the

direct

current

(dc)

voltage

is

applied
.




Unlike

the

DRAM,

no

refresh

is

needed

to

retain

(hold)

data
.


SRAM versus DRAM


Both

volatile
.


Power

needed

to

preserve

data
.


Dynamic

Memory

Cell
:


Simpler

to

build,

smaller
.


More

dense

(smaller

cells

=

more

cells

per

unit

area)
.


Less

expensive
.


Needs

refresh

circuitry
.


Favoured

for

larger

memory

units
.


Static

Memory

Cell
:


Faster
.


Used

for

cache

memory

(both

on

and

off

chip)
.


Read Only Memory (ROM)


It

contains

a

permanent

pattern

of

data

that

cannot

be

changed
.



A

ROM

is

nonvolatile
.


While

it

is

possible

to

read

a

ROM,

it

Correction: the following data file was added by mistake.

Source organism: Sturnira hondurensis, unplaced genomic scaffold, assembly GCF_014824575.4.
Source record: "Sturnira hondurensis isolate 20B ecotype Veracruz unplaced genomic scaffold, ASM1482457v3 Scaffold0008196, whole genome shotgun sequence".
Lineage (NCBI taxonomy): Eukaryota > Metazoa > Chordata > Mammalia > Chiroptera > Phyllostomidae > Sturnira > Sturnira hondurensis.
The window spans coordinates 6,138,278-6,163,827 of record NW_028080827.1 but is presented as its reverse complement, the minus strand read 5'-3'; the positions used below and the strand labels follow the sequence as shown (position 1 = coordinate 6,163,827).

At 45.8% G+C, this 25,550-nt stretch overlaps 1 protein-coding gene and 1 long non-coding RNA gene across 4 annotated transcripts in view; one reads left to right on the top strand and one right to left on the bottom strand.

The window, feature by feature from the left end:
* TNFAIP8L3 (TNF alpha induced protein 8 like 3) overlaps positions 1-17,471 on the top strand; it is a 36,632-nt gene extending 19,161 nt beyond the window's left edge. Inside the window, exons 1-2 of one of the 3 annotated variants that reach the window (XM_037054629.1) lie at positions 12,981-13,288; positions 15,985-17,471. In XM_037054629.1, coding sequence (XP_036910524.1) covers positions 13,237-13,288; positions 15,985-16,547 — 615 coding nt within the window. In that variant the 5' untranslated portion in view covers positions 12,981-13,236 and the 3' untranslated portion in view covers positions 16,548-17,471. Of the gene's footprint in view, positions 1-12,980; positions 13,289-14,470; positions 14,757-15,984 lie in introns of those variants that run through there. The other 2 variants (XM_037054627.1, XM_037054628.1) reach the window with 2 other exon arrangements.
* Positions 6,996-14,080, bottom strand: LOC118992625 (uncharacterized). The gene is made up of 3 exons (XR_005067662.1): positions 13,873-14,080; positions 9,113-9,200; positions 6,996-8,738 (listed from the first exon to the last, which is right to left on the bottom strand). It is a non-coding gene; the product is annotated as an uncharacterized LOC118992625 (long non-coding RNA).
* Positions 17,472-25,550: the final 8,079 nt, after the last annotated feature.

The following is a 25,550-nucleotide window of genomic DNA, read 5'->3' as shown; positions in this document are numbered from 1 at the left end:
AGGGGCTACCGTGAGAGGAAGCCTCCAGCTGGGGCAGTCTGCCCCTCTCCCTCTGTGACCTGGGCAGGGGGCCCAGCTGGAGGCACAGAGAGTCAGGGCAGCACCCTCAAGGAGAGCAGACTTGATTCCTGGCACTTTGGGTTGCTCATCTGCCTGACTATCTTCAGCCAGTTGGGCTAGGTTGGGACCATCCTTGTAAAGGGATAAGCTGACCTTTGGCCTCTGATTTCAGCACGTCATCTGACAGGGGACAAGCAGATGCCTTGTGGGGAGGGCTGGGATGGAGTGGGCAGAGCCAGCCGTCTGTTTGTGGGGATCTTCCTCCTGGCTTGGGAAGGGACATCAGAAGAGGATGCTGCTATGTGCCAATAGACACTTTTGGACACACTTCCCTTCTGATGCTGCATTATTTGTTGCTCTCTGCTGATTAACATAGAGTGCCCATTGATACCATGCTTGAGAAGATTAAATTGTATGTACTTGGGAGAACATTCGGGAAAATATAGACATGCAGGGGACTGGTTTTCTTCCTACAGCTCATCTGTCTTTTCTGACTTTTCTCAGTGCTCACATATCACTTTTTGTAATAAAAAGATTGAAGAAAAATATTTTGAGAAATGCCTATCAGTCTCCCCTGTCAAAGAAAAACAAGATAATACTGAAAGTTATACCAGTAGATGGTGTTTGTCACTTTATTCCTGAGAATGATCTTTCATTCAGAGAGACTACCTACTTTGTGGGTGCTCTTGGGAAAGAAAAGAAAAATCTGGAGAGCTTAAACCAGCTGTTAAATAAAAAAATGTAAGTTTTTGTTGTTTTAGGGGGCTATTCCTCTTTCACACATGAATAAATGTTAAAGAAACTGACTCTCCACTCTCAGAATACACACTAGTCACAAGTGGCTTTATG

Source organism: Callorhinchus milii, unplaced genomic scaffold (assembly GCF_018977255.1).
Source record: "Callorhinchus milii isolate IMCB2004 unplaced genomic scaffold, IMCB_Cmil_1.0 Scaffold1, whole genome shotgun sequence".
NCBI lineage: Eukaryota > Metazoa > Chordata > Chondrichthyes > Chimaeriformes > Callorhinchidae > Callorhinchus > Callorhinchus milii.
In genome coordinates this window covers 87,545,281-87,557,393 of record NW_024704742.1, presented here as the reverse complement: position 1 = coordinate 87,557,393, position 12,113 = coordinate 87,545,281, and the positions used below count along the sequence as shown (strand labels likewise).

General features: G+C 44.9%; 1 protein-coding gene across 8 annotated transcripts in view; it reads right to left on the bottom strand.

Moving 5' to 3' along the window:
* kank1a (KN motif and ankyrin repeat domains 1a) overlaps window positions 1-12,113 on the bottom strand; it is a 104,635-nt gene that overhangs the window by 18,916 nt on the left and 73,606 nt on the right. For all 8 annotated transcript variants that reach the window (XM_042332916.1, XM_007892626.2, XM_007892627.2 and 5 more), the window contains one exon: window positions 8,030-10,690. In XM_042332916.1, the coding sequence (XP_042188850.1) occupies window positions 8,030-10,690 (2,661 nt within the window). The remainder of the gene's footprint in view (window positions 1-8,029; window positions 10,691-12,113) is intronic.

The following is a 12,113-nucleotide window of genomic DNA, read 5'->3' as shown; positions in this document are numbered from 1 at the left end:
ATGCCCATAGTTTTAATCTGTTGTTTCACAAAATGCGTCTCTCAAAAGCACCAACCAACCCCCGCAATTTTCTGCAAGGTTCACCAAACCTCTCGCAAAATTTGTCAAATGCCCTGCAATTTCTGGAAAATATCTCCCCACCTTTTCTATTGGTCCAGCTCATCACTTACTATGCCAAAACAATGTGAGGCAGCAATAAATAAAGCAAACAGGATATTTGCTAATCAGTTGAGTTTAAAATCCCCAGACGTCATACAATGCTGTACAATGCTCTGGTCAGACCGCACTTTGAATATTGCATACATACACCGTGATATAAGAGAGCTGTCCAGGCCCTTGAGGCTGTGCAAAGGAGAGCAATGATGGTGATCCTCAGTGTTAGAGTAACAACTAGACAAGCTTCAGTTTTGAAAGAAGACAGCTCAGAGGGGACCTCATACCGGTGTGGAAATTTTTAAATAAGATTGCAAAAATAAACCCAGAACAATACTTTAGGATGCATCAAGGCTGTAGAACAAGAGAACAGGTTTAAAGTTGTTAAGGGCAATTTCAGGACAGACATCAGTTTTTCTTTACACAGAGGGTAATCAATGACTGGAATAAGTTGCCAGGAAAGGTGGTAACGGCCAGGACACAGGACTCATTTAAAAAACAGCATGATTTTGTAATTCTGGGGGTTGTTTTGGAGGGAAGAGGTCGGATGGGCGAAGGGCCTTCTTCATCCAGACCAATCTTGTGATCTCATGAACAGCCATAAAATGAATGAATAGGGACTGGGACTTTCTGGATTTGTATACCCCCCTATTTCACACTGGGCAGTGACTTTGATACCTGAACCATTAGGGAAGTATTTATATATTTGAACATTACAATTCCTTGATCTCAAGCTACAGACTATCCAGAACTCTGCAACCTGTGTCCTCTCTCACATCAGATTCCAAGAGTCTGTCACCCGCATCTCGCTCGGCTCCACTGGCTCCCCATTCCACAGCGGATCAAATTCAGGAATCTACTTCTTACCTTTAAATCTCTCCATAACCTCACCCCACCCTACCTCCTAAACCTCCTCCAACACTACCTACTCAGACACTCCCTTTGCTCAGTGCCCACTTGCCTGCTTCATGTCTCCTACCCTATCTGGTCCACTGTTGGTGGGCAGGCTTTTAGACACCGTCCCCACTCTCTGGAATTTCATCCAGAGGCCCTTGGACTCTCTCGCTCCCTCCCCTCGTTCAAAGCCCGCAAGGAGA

is

not

possible

to

write

new

data

into

it
.



An important application of ROMs is:


Microprogramming.


Library

subroutines
.


Systems

programs

(BIOS)
.


Function

tables
.


Types of ROM


Written

during

manufacture
:


Very

expensive

for

small

runs
.


Programmable

(once
)
:


PROM
.


Needs

special

equipment

to

program
.


Read

“mostly

:


Erasable

Programmable

(EPROM
)
.


Erased

by

UV
.


Electrically

Erasable

(EEPROM
)
.


Takes

much

longer

to

write

than

read
.


Flash

memory
.


Erase

whole

memory

electrically
.

Programmable ROM (PROM)


When

only

a

small

number

of

ROMs

with

a

particular

memory

content

is

needed,

a

less

expensive

alternative

is

the

programmable

ROM

(PROM)
.



It

is

nonvolatile

and

may

be

written

into

only

once
.

For

the

PROM,


The

writing

process

is

performed

electrically

and

may

be

performed

by

a

supplier

or

customer

at

a

time

later

than

the

original

chip

fabrication
.



Special

equipment

is

required

for

the

writing

or

“programming”

process
.



PROMs

provide

flexibility

and

convenience
.

Erasable Programmable (EPROM)


It

is

read

and